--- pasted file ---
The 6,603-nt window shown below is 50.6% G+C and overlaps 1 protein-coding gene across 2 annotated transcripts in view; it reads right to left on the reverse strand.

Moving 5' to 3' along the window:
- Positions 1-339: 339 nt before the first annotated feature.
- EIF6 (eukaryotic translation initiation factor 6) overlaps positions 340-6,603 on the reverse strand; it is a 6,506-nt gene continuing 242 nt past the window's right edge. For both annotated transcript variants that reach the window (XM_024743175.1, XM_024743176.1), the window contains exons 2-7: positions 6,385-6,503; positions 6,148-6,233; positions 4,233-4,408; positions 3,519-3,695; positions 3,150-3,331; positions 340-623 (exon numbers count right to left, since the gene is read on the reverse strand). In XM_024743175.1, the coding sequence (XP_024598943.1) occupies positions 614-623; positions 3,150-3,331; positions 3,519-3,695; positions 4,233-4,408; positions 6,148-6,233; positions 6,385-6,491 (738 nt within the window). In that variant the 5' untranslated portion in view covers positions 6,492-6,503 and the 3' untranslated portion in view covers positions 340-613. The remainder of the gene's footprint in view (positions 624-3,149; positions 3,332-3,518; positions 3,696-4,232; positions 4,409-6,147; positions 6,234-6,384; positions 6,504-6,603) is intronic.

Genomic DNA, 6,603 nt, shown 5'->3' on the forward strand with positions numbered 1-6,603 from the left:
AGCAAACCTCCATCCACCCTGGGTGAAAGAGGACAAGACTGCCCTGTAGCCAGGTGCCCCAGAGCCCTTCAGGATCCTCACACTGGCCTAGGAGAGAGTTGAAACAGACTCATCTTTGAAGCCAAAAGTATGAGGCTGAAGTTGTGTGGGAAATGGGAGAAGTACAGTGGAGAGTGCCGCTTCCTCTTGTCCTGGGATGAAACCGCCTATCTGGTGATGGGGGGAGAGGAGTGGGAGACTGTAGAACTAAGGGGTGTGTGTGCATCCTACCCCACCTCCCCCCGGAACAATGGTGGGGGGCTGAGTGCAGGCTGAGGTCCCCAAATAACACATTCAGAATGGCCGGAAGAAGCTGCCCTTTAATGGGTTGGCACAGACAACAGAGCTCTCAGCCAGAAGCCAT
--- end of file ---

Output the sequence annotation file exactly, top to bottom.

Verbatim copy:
The 6,603-nt window shown below is 50.6% G+C and overlaps 1 protein-coding gene across 2 annotated transcripts in view; it reads right to left on the reverse strand.

Moving 5' to 3' along the window:
- Positions 1-339: 339 nt before the first annotated feature.
- EIF6 (eukaryotic translation initiation factor 6) overlaps positions 340-6,603 on the reverse strand; it is a 6,506-nt gene continuing 242 nt past the window's right edge. For both annotated transcript variants that reach the window (XM_024743175.1, XM_024743176.1), the window contains exons 2-7: positions 6,385-6,503; positions 6,148-6,233; positions 4,233-4,408; positions 3,519-3,695; positions 3,150-3,331; positions 340-623 (exon numbers count right to left, since the gene is read on the reverse strand). In XM_024743175.1, the coding sequence (XP_024598943.1) occupies positions 614-623; positions 3,150-3,331; positions 3,519-3,695; positions 4,233-4,408; positions 6,148-6,233; positions 6,385-6,491 (738 nt within the window). In that variant the 5' untranslated portion in view covers positions 6,492-6,503 and the 3' untranslated portion in view covers positions 340-613. The remainder of the gene's footprint in view (positions 624-3,149; positions 3,332-3,518; positions 3,696-4,232; positions 4,409-6,147; positions 6,234-6,384; positions 6,504-6,603) is intronic.

Genomic DNA, 6,603 nt, shown 5'->3' on the forward strand with positions numbered 1-6,603 from the left:
AGCAAACCTCCATCCACCCTGGGTGAAAGAGGACAAGACTGCCCTGTAGCCAGGTGCCCCAGAGCCCTTCAGGATCCTCACACTGGCCTAGGAGAGAGTTGAAACAGACTCATCTTTGAAGCCAAAAGTATGAGGCTGAAGTTGTGTGGGAAATGGGAGAAGTACAGTGGAGAGTGCCGCTTCCTCTTGTCCTGGGATGAAACCGCCTATCTGGTGATGGGGGGAGAGGAGTGGGAGACTGTAGAACTAAGGGGTGTGTGTGCATCCTACCCCACCTCCCCCCGGAACAATGGTGGGGGGCTGAGTGCAGGCTGAGGTCCCCAAATAACACATTCAGAATGGCCGGAAGAAGCTGCCCTTTAATGGGTTGGCACAGACAACAGAGCTCTCAGCCAGAAGCCAT